November 7, 2017 > The ins and outs of pocket doors
The ins and outs of pocket doors
By David R. Newman
Pocket doors have been used in homes for more than a century, dividing large rooms or simply acting as a practical alternative when space is tight. By sliding into a hollow cavity, or Òpocket,Ó in the wall, these doors eliminate the need for a clear area (10 square feet or more) within the arc of a doorÕs swing. As Bay Area housing prices continue to climb and homeowners look for ways to maximize their space, itÕs no wonder that pocket doors are just as popular today as they were back in the late 1800s.
Originally sliding on tracks in the floor, modern pocket doors are mounted on rollers that glide along an overhead track. Apart from the grand, often elegant pocket doors that are used to divide large spaces, a pocket door is simply a conventional door that is mounted differently. Instead of hinges, there are overhead tracks and rollers. This means that the skyÕs the limit when it comes to styles, as long as the hardware is rated to handle its size and weight.
When problems arise with pocket doors, it is most often due to the track system. G. Barry Wagner is an architect and general contractor and has been repairing and replacing antique and modern pocket doors since 1995. He says, ÒOn some systems, the track is the weak link. On others, the rollers are the weak part. And on others, it is the connection between the door and the rollers that is the weak part.Ó
For an average fee of $400, homeowners with faulty pocket doors can send Wagner photos of their track system. From those photos, Wagner can identify the company that made the system and attempt to locate or fabricate replacement parts, which he will then install. The challenge lies in matching parts that are often obsolete. ÒMany of these old systems were patented by very small companies and sometimes just used for a few years. So, it is often impossible to know how they work, how theyÕre adjusted, how you take them apart, and how you fix them.Ó
Wagner also advises that many systems built from 1960 Ð 1980 are of poor quality and may be the reason why your pocket door keeps jumping the track. If there is severe damage, the right parts cannot be found, or you decide you want a new style of door, then replacing your old pocket door system with a brand new one may be your only option. Which is a good thing, as modern systems are highly efficient and durable.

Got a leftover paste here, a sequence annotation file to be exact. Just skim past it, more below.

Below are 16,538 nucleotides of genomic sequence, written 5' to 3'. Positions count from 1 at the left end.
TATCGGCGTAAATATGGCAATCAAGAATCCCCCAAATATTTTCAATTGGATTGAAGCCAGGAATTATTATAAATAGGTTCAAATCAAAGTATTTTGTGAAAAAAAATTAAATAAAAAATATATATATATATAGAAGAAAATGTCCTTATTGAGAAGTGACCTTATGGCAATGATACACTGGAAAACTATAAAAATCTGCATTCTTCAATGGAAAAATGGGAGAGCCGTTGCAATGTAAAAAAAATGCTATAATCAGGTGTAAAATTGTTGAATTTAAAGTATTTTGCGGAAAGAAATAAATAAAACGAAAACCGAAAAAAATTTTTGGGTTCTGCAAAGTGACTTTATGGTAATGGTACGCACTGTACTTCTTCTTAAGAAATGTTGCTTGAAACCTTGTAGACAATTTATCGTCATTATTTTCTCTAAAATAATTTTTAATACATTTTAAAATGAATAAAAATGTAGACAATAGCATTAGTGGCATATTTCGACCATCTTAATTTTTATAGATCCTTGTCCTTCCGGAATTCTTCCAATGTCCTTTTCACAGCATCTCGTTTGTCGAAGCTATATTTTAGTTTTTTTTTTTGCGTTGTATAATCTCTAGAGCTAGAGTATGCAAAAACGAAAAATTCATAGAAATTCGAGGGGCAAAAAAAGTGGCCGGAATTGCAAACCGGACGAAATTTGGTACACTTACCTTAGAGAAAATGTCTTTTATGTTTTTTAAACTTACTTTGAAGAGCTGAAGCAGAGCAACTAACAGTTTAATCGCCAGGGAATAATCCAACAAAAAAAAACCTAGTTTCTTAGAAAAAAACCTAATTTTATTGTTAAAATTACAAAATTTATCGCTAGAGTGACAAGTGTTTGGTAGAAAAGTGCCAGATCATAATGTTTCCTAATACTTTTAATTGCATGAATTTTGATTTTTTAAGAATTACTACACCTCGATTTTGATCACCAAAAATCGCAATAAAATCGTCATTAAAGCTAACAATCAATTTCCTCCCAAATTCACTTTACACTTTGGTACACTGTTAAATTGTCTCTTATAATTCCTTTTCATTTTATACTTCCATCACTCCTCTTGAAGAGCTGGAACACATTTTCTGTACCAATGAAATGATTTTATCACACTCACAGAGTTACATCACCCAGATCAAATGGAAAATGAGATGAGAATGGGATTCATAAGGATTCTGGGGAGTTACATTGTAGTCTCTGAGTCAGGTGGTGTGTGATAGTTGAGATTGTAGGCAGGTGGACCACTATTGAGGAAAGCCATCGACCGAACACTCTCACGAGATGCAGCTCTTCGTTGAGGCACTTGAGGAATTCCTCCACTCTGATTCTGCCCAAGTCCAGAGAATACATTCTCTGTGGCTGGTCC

Louis Floyd has been repairing pocket doors for almost 30 years. His company, A-1 On Track Sliding Doors, can replace your old track system with a brand new one for $640, and they guarantee it for life. Says Floyd, ÒA pocket door can be a wonderful feature of your home, as long as you use quality tracks and roller systems.Ó
Most pocket door systems operate with one J-track, with rollers that connect to the door on the top (Òtop hungÓ) or on the side (Òside hungÓ). FloydÕs company uses a trolley track system, which consists of two J-tracks that face each other, making it virtually impossible for the door to come off the track. They also use rollers with ball bearings that are of much better quality than the plastic wheels and pins typically found in cheaper systems. And Floyd warns against using oil or grease to try and improve a pocket doorÕs movement, as that just makes it worse. ÒIf the rollers are shot, theyÕre shot.Ó
Installing a pocket door from scratch, whether itÕs new construction or part of a remodel, can be a somewhat tricky affair, often best left to a skilled carpenter or general contractor. However, for those brave DIYers, pocket door systems can be purchased from most home improvement stores, either as kits or as pre-assembled units.
Since pocket doors are often hidden, itÕs easy to forget theyÕre even there. If you have a pocket door in your home, Floyd offers the following advice: be wary of adding too much weight to the outside wall of a pocket, as this can close the gap and make it difficult to move the door. Common culprits are kitchen cabinets and bathroom tile. Also, be careful where you hang pictures. Driving a nail through the wall into a pocket is not good. This applies to baseboard as well, as these smaller nails can cut into the door as it slides, creating a groove. And last but not least, when installing new flooring, make sure your pocket door still has enough clearance to slide out.
If done right, pocket doors can be a fantastic feature of your home, adding elegance and efficiency. Consider including one in your next remodeling project, or, if you already have one, maybe itÕs time for an upgrade. Just be to sure to include any Òout-of-pocketÓ expenses.
For more information, contact G. Barry Wagner, Pocket Door Specialist at (510) 841-4040 or www.pocketdoorspecialist.com, and A-1 On Track Sliding Doors at (408) 866-0267 or www.theslidingdoorstore.com.